Social realism and slow-burn suspense combine to create solid if rather familiar results in “Amok.” A multistrand criss-crosser about strangers connected by an act of violence on a sweltering day, this drama by Filipino helmer Lawrence Fajardo creates vivid snapshots of Manila street life but loses impact with unsubtle speechmaking in the tragedy’s aftermath. A decent addition to the steady stream of Filipino low-budget pics dealing with harsh urban reality, pic should enjoy a respectable fest life and stake some claims as a specialty smallscreen item. Local release details are pending.
Edsa-Pasay Rotonda, a massive intersection on the outskirts of Manila with crowded sidewalks, pedestrian bridges and an elevated railway track, is instantly fascinating. One of the city’s busiest hubs, it comes alive as a kind of tentacled creature playing host to shifting masses of humanity.
The pic intros a multitude of characters with short and snappy sketches. First seen is Belen (Patricia Ismael), a food vendor who keeps one eye on her grilled meats and the other on young daughter Mai-Mai (Akira Sapla). Waiting for a bus is Manuel (Nonie Buencamino), father of Samuel (Xavi Hemady), a young pro basketball hopeful. Stuck in traffic is impatient driver Tinoy (Archi Adamos), brother of rich lady Melinda (Lui Manansala). One of the few interior locations is the rundown apartment of Rogelio (Mark Gil), an aging actor whose transaction with hooker Claire (Ivy Rivera) has ended in a furious argument.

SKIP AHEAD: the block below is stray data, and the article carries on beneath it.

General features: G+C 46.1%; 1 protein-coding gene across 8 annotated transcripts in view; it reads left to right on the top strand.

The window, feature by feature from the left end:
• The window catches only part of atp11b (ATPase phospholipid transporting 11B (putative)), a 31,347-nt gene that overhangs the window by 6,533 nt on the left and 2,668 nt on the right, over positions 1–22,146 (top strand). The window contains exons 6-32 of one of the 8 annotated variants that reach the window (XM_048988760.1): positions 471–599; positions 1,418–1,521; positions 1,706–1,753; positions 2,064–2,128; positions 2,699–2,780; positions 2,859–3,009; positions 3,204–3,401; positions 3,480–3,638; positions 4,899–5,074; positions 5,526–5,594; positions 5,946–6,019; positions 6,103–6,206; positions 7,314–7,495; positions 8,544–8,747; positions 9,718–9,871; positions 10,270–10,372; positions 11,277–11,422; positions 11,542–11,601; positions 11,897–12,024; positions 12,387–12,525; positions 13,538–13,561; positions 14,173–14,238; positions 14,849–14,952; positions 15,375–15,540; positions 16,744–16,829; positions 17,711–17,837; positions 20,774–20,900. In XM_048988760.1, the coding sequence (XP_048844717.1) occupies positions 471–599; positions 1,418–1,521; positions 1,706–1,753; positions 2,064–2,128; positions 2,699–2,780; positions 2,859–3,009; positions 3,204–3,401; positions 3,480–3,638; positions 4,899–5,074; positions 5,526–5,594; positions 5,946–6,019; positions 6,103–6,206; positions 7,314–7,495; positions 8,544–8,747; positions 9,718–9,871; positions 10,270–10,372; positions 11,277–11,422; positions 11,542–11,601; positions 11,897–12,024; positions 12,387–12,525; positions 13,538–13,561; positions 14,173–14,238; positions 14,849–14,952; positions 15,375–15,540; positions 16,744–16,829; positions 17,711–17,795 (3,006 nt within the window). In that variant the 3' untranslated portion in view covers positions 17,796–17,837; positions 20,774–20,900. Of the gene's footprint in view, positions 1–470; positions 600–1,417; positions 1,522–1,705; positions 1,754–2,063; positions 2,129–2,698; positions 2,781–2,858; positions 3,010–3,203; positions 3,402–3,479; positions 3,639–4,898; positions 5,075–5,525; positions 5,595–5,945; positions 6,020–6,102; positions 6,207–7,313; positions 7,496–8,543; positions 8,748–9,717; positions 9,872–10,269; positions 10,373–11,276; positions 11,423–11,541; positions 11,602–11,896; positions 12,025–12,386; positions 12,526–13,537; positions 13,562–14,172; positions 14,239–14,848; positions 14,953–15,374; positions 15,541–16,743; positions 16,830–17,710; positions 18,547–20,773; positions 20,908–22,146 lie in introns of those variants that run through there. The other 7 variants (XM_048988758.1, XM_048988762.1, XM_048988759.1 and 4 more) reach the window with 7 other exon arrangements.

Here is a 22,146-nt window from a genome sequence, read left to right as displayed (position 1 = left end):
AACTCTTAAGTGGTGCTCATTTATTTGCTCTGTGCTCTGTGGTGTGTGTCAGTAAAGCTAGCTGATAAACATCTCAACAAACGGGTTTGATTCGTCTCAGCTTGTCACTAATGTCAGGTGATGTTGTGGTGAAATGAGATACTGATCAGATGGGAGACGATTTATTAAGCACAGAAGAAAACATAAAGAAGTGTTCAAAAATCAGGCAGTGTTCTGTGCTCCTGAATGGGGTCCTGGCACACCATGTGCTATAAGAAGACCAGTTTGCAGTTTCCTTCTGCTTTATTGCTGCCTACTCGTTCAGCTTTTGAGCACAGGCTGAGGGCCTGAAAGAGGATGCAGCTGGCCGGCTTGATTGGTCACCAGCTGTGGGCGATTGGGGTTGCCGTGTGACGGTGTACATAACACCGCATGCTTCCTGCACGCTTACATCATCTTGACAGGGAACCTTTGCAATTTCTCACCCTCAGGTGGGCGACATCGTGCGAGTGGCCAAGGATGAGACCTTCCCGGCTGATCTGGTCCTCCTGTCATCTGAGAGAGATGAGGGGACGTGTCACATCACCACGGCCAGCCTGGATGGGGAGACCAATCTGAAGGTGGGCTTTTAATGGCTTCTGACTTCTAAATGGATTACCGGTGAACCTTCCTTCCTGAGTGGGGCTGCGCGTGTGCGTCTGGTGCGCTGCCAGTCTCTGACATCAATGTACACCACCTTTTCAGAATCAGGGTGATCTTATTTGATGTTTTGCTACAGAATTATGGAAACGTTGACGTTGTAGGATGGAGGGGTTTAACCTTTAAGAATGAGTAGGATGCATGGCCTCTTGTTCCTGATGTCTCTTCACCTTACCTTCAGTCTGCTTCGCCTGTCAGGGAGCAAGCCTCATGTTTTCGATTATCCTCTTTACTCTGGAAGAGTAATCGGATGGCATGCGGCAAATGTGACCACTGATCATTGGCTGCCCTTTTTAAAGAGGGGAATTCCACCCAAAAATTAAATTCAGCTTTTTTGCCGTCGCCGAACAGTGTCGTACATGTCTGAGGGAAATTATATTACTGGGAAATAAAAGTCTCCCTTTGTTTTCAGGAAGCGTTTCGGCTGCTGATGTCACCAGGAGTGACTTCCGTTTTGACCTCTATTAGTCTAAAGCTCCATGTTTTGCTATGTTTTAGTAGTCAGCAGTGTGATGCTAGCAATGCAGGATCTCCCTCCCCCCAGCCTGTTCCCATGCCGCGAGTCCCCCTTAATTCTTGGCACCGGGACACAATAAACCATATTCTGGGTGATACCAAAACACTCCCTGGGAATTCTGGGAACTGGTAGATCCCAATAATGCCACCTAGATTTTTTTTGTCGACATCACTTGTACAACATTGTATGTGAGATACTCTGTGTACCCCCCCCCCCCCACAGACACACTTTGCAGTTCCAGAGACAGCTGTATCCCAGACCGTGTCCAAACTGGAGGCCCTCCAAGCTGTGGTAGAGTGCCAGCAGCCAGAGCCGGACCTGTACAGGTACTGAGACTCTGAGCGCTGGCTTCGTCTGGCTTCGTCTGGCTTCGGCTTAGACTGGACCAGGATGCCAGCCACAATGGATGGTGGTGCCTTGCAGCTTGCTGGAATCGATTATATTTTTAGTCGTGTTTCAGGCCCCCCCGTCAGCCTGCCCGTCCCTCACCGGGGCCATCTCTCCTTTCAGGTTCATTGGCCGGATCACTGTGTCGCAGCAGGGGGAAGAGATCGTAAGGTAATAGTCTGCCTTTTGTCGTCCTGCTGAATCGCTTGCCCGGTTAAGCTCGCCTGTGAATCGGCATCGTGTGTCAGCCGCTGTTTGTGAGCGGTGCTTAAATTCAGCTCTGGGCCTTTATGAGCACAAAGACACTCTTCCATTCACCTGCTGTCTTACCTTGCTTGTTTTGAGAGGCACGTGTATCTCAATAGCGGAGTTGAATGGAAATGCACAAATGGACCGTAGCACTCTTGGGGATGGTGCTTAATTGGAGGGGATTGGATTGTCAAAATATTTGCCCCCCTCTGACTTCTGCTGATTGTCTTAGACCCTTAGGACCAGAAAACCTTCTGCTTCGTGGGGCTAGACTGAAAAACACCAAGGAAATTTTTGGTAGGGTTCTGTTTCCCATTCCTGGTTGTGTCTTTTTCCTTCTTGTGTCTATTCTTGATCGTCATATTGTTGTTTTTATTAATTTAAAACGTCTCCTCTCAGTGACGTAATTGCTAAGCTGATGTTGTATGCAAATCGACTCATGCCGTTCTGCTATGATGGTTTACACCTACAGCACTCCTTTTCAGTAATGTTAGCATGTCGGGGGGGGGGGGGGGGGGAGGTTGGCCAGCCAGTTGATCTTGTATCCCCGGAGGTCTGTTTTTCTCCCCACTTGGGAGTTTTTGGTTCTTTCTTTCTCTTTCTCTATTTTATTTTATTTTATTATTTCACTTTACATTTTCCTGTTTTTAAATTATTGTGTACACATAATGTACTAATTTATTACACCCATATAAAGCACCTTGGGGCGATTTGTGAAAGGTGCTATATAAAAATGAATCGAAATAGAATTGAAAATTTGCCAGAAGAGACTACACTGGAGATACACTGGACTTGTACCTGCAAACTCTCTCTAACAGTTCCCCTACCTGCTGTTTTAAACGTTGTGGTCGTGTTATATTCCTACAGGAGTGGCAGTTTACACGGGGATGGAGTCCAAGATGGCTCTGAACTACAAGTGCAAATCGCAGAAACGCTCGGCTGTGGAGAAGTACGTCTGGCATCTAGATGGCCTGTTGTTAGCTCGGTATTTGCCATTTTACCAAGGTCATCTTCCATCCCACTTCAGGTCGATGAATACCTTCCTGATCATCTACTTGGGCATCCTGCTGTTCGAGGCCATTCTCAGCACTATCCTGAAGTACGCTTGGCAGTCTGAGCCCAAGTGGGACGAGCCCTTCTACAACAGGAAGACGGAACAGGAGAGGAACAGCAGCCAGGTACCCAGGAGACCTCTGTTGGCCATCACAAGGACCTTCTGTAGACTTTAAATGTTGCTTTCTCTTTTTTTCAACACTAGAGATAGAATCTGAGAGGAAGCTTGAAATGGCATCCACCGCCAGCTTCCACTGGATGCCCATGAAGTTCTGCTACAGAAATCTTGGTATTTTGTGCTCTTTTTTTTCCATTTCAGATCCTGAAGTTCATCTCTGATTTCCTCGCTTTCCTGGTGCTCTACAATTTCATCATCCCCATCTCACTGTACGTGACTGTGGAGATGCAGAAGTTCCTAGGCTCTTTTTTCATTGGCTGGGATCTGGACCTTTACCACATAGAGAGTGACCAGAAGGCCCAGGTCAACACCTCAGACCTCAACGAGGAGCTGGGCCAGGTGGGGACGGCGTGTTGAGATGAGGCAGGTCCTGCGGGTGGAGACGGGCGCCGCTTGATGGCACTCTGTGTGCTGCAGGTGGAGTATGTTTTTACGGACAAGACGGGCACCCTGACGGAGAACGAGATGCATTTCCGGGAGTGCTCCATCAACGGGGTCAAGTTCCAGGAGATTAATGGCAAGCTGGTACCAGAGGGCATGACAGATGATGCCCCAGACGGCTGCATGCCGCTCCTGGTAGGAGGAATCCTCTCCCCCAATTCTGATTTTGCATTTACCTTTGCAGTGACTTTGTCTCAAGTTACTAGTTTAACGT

John Bedia’s tightly constructed screenplay imparts just enough information about each character before moving on to the next. Result is an intriguing mosaic of ordinary people simply trying to get through the day, and others with much darker agendas. Among those are Sarge (Efren Reyes Jr.), a goon working for shady property developers who has paid elderly woman Lola (Ermie Concepcion) to set fire to a squatter settlement. Most menacing is Edwin (Garry Lim), a mohawk-sporting, short-tempered pool-hustler whose confrontation with market-stall holder Dido (Dido Dela Paz) triggers the sudden explosion of violence.
The carefully arranged and convincingly performed multilayered scenario is absorbing, but the film’s climactic moment doesn’t quite deliver the cathartic payoff it promises. Auds surely will be affected, but the overall impact is undercut by some poorly staged TV news footage in which characters’ reactions sound more like press releases about social injustice than the voices of those deeply hurt.
Lenser Louie Quirino’s steady camera and striking compositions are a refreshing change from the faux-docu shaky-cam technique that’s become such a visual cliche in stories such as this. Production values and technical work are impressive on a lean budget.